Author: Jim Hammond


To truly discover wine you will fall in love with, it is important to know the proper technique for sampling and tasting wine. This also applies to discovering other wines that reflect your wine palate. How do you discover what is your wine plate? Same answer; by tasting wines.

These are the same steps a sommelier uses to identify a wine’s identity. It is a variation of the Deductive Tasting Method of the Court of Master Sommeliers. Sounds imposing, but it’s based on the same logic Sherlock Holmes uses to solve a case. “It’s elementary my dear Watson.”

Check the wine’s temperature:

Every wine will taste different at different temperatures. There are many charts online that provide this information. The optimum serving temperature for a Cabernet Sauvignon is not the same as a Pinot Noir.

  • Served too warm the wine may become harsh and will emphasize the alcohol over the fruit.
  • Too cold and the wine closes down and mutes the flavors.
  • Serving it at room temperature is not helpful when that can vary from 50 to 90 degrees.

The visual check:

Just verifying if the wine is red, white or pink is not enough. How about the clarity? A cloudy wine usually means a wine fault. Bubbles in a non-sparkling wine could mean secondary fermentation took place in the bottle.

  • A sommelier can often tell the wine grape, its age, where it’s from and its alcohol level by doing a visual check.

Checking the wine’s bouquet:

Most wine exhibits a range of aromas that will either stimulate your desire to taste them or to avoid them. Often the wine’s nose is subtle and requires more concentration, which is aided by swirling the wine and giving it time to open up.

  • When wine judging we open red wines for up to three hours before tasting, for example. I know; who has the patience for that? Well, planning helps.
  • Tilt the glass so your nose is close to the wine, but aspirating wine through your nose is not helpful.
  • Isolating one aroma from the bouquet does take practice, but the reward is a greater appreciation for the wine.

If the wine smells sherry-like and it’s not sherry it may be oxidized

Taste the Wine, Coat Mouth and Draw in Air:

Here we are detecting the wine via the five senses of sweet, sour, salty, bitter, and umami, which is the savory aspect of the wine. Coating the tongue permits all its sensors to do their job.

  • Pay attention to mouth-feel. Is the wine thick, thin, grippy from tannins or velvety?
  • Drawing in air over pursed lips enhances these sensations.
  • The three acts of tasting the wine are the attack, the mid-palate and the finish. A very short finish is often a wine fault unless it’s a bad-tasting wine. Then it’s a plus.

Spit or Swallow:

This is the step most often ignored. As wine judges we always spit the wine out so our palate is not compromised. Most of what one can learn about a wine ends at step four except for some red wines. If tasting a 2000 Chateau Margaux, definitely don’t spit it out.

  • In a tasting room there is usually a spit bucket you can use, unless Miles from Sideways (2004) just left.

Using this tasting method you will not only learn more about wines, but which ones suit you best. Then when you go to a wine shop you will not be overwhelmed by all the choices. You will know just where to go to find your wines. Naturally knowing how to read wine labels will help immeasurably, but we’ll save that for next time.


Jim Hammond, the Southwestern Wine Guy, is a sommelier, writer, radio personality and wine educator — available to help you choose the right wines for any occasion, entertain your guests with wine anecdotes and pairing tips, or educate your team on the nuances of wine that enable them to be comfortable choosing wine for any occasion. Ask about Jim’s “Hollywood and Vines” program, which is a highly entertaining look at wine in the movies, accompanied by appropriate wines and exquisitely paired hors d’oeuvres. Jim is the author of multiple books on wines in New Mexico. His latest is “Wines of Enchantment,” available on His weekly radio program, “Spirits of New Mexico,” is heard Saturday afternoons on KIVA 1600AM. He is also the Albuquerque Wine Examiner on Ask him about fundraising options for your favorite non-profit.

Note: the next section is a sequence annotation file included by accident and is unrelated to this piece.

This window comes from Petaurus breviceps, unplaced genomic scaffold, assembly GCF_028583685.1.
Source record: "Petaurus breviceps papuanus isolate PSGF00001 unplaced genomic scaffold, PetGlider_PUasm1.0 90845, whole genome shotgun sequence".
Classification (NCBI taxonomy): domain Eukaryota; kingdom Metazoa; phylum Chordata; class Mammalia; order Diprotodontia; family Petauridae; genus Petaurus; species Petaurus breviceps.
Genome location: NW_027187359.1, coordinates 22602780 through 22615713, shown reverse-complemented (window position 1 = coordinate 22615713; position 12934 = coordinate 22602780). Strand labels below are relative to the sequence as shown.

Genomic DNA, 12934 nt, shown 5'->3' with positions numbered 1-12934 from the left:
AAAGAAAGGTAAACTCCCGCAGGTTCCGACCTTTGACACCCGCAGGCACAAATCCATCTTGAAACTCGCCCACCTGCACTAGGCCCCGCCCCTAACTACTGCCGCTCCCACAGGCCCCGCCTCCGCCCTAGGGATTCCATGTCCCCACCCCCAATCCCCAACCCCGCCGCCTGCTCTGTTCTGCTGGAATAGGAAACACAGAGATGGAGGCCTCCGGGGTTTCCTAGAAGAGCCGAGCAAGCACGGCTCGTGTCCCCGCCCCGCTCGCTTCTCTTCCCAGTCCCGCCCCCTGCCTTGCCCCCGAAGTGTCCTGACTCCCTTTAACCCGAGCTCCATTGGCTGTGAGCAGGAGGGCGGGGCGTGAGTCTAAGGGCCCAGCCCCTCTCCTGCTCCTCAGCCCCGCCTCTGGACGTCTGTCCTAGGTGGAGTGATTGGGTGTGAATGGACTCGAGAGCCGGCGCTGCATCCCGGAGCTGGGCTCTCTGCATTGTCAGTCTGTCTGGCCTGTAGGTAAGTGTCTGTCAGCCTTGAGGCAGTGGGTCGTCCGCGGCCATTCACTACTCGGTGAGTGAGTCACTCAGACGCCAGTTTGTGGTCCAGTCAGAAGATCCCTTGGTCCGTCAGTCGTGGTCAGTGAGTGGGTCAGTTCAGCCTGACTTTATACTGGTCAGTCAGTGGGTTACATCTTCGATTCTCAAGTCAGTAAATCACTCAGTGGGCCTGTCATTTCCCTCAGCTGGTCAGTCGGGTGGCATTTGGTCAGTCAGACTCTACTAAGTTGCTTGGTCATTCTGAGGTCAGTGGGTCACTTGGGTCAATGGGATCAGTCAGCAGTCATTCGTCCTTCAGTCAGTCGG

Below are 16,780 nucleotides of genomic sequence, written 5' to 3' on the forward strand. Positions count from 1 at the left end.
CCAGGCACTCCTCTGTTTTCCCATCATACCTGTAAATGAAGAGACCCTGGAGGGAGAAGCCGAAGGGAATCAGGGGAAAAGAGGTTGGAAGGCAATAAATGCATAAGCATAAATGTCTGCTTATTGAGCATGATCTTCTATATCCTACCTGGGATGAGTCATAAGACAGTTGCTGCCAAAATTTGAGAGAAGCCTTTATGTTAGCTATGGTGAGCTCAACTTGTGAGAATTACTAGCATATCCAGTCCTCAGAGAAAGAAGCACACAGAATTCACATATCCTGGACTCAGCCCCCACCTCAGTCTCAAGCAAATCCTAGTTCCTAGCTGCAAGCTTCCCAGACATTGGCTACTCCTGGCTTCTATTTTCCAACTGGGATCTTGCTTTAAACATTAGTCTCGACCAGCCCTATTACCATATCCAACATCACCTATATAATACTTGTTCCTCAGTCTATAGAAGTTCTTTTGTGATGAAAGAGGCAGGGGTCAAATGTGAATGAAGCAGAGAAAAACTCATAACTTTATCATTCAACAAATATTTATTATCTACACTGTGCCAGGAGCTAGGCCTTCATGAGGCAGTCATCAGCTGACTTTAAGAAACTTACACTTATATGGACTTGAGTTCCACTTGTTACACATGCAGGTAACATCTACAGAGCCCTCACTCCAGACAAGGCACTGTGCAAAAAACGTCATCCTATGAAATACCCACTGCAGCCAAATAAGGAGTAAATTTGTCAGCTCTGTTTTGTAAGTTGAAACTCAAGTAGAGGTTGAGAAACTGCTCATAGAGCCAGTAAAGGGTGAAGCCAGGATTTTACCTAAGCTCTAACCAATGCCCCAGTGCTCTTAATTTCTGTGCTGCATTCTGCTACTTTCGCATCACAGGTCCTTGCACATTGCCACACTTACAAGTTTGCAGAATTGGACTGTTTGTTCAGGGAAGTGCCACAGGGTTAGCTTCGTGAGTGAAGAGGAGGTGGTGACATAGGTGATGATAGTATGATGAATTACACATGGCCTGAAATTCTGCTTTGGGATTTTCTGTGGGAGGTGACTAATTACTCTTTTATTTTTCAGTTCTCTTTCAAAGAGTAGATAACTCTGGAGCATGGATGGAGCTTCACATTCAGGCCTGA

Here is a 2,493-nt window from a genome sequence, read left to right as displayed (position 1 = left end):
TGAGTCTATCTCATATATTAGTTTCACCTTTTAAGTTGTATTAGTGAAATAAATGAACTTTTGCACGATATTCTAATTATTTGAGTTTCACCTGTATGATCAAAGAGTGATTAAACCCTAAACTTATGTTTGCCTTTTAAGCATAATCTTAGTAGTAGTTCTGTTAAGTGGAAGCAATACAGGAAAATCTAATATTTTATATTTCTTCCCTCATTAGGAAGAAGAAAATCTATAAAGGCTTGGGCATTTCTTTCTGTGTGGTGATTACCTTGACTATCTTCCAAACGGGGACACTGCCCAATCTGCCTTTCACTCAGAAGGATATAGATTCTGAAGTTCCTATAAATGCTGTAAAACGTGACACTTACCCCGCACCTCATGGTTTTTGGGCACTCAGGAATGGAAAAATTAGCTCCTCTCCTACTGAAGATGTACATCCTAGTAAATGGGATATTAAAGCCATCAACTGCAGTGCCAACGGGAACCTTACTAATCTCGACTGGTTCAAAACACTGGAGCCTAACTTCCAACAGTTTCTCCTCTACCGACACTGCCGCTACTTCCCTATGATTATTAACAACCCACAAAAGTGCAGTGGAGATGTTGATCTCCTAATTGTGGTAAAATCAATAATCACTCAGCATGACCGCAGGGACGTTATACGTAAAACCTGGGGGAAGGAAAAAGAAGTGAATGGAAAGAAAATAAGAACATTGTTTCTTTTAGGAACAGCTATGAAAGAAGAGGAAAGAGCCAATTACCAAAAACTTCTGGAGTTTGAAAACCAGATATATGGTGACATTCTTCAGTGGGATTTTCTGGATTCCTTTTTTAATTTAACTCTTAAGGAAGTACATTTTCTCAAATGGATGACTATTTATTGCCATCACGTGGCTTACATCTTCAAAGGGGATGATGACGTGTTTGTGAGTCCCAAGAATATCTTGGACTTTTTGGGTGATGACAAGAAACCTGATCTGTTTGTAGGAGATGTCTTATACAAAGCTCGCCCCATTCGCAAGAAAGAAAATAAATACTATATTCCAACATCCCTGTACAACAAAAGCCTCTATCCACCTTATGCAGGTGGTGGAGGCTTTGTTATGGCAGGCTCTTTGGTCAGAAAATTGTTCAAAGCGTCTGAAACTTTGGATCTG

Jane Bradley photo

Jim Hammond, The Southwestern Wine Guy


Balanced Scorecards – Measuring to Understand MORE

Most small businesses start out relying on intuition.  Their gut told them to do this thing they love for a living.  Their passion circumvented the risks and challenges.  They checked the bank account balance every day to be sure they have enough...

Typology and your business

Author: Victoria Silva Wilger Typology is the study of systematic classification of types that have characteristics or traits in common. Typology can be used across all industries and disciplines including theology, anthropology, psychology, politics, education,...

What to look for in your Mentor

As a long time mentor, please allow me to share some thoughts on mentoring. I have loved living my life as a serious, successful, and serial entrepreneur. I have been fortunate in finding the perfect mentor at the most needed time. I was willing to watch, listen and learn.

How to make an impact

Alice Waters, the founder of Chez Panisse restaurant in Berkeley, California, didn’t plan to revolutionize the way people cook, eat, and think about food. But in 1965, when she returned to the U.S. from France, she did know what she wanted. She wanted food that was fresh and that tasted good—like the food she had eaten in France.

How to choose the best health mentor

Medicine as a path to health has changed over time, and in recent years we have come to understand that traditional medicine is not getting us the results we want. Everywhere we look these days we are told, “Call your doctor, call your doctor . .